John Sutter: A Life on the North American Frontier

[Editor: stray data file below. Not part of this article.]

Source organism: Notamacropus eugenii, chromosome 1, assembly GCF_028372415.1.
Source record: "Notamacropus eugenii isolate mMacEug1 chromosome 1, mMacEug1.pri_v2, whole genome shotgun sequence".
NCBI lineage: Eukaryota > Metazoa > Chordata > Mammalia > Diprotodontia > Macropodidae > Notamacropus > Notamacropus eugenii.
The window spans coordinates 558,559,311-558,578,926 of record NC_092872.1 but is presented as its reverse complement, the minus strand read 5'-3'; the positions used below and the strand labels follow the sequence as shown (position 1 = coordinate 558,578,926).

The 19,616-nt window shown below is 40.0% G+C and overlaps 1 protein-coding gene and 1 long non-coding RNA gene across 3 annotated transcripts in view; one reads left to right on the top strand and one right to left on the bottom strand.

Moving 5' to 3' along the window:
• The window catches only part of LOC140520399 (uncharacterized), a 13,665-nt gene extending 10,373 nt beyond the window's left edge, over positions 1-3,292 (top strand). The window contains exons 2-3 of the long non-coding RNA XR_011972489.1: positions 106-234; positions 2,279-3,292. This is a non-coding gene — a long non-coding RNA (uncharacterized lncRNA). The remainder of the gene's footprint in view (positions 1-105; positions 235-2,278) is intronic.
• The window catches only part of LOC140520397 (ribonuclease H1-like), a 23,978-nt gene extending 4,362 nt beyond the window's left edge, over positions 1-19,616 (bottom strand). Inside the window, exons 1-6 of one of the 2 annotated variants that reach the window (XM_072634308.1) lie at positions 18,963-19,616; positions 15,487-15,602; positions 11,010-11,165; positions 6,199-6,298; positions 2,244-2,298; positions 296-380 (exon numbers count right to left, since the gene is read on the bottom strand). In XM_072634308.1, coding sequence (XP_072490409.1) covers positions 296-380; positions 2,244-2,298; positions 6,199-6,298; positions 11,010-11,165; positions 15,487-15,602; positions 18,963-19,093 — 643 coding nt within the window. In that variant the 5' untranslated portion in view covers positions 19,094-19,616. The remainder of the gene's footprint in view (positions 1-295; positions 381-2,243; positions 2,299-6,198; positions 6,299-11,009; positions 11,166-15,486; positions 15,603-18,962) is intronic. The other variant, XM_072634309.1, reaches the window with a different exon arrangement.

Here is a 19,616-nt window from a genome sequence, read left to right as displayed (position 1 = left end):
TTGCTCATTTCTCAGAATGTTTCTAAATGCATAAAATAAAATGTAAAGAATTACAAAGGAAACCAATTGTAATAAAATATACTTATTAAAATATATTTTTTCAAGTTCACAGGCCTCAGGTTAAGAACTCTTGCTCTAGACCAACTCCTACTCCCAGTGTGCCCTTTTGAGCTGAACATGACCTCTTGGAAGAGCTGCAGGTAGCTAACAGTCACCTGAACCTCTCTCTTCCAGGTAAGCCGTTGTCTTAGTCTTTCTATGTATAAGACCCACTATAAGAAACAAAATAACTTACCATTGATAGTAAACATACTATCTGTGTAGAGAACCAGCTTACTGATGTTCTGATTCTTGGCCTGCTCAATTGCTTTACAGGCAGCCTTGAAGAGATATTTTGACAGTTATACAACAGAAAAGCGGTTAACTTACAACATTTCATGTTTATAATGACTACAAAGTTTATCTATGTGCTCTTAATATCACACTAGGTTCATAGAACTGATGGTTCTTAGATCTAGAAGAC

Hurtado, a historian at the University of Okla., captures the rise and fall of an important and colorful immigrant to 19th-century California. Swiss expat John Sutter (1803-1880) arrived there in 1839 and founded a settlement called New Helvetia on the Sacramento River. But his thriving agricultural and commercial endeavors were crippled by the Gold Rush, as many of his laborers quit and headed to the mines. The strength of this study is Hurtado's willingness to portray Sutter's faults: his reliance on cheap, even enslaved, Indian labor; his efforts, when California entered the Union, to prohibit Indian suffrage. And Hurtado captures Sutter's excesses: he was a lousy businessman who loved to spend rather than accumulate money, and he lived lavishly, purchasing ""splendid clothes,"" portraits of himself, and other trappings of wealth and success. Yet Hurtado often misses opportunities to bring Sutter's story to life. The author's treatment of the destruction by arson of Hurtado's home, Hock Farm, in 1865 would have been vivid in the hands of a more artful writer, but Hurtado passes over the incident with a single paragraph. While this is likely to be the definitive scholarly biography of Sutter, it's too plodding to appeal to a broad audience. 21 b&w illus., 3 maps.